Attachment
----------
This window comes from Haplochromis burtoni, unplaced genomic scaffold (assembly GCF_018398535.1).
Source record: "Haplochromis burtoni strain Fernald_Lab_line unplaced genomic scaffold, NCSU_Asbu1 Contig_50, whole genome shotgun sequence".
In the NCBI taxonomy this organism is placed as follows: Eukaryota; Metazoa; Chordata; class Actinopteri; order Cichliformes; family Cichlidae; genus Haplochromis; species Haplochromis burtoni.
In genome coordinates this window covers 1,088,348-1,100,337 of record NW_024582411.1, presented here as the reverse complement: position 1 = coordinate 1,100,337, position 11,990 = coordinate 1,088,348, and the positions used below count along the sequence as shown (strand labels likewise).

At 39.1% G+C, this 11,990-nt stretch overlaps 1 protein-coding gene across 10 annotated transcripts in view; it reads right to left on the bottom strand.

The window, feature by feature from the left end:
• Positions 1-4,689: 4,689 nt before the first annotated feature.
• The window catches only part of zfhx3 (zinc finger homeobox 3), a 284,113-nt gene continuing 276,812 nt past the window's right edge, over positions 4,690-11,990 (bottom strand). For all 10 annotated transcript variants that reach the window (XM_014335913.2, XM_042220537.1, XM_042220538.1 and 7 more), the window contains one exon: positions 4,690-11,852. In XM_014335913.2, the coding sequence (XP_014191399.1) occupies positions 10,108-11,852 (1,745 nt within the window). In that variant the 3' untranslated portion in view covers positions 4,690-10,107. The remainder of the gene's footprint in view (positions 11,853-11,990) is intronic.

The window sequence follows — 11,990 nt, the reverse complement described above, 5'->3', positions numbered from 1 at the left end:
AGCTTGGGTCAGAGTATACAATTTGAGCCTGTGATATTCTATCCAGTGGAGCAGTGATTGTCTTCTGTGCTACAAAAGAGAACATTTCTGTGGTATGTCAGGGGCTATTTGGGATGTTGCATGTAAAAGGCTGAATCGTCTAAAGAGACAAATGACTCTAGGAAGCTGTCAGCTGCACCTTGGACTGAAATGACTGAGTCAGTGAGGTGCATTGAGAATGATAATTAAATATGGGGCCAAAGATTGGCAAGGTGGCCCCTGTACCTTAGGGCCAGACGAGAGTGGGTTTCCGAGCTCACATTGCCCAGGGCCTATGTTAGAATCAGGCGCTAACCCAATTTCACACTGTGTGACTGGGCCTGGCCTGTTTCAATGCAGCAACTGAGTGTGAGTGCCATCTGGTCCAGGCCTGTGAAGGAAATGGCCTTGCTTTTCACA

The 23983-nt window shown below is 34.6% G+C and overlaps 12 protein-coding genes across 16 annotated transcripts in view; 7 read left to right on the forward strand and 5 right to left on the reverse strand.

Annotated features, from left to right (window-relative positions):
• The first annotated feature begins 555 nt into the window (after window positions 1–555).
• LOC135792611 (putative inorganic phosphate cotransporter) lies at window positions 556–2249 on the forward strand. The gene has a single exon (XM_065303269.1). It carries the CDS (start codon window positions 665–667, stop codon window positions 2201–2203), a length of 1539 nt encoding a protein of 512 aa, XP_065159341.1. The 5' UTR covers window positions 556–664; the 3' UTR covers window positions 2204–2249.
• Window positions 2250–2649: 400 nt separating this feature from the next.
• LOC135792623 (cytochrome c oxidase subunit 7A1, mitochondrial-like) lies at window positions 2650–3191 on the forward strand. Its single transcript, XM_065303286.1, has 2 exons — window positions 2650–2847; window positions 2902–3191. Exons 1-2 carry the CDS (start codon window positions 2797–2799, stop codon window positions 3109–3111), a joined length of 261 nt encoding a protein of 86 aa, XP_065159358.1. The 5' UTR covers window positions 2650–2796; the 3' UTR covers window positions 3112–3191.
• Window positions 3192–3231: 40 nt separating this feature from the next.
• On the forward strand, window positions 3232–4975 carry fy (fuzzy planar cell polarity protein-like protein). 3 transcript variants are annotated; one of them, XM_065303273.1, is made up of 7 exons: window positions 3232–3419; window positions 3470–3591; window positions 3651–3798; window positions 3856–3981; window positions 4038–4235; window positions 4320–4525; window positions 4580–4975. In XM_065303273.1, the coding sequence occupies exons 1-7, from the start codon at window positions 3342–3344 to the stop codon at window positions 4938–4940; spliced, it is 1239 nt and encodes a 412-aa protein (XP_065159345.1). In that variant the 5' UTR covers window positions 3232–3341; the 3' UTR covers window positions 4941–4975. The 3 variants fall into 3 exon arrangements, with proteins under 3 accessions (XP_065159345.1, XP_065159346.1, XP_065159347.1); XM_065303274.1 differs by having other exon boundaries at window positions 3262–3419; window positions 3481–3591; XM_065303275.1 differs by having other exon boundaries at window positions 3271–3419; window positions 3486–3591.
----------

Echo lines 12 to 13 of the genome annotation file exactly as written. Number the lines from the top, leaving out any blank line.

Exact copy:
Annotated features, from left to right (window-relative positions):
• The first annotated feature begins 555 nt into the window (after window positions 1–555).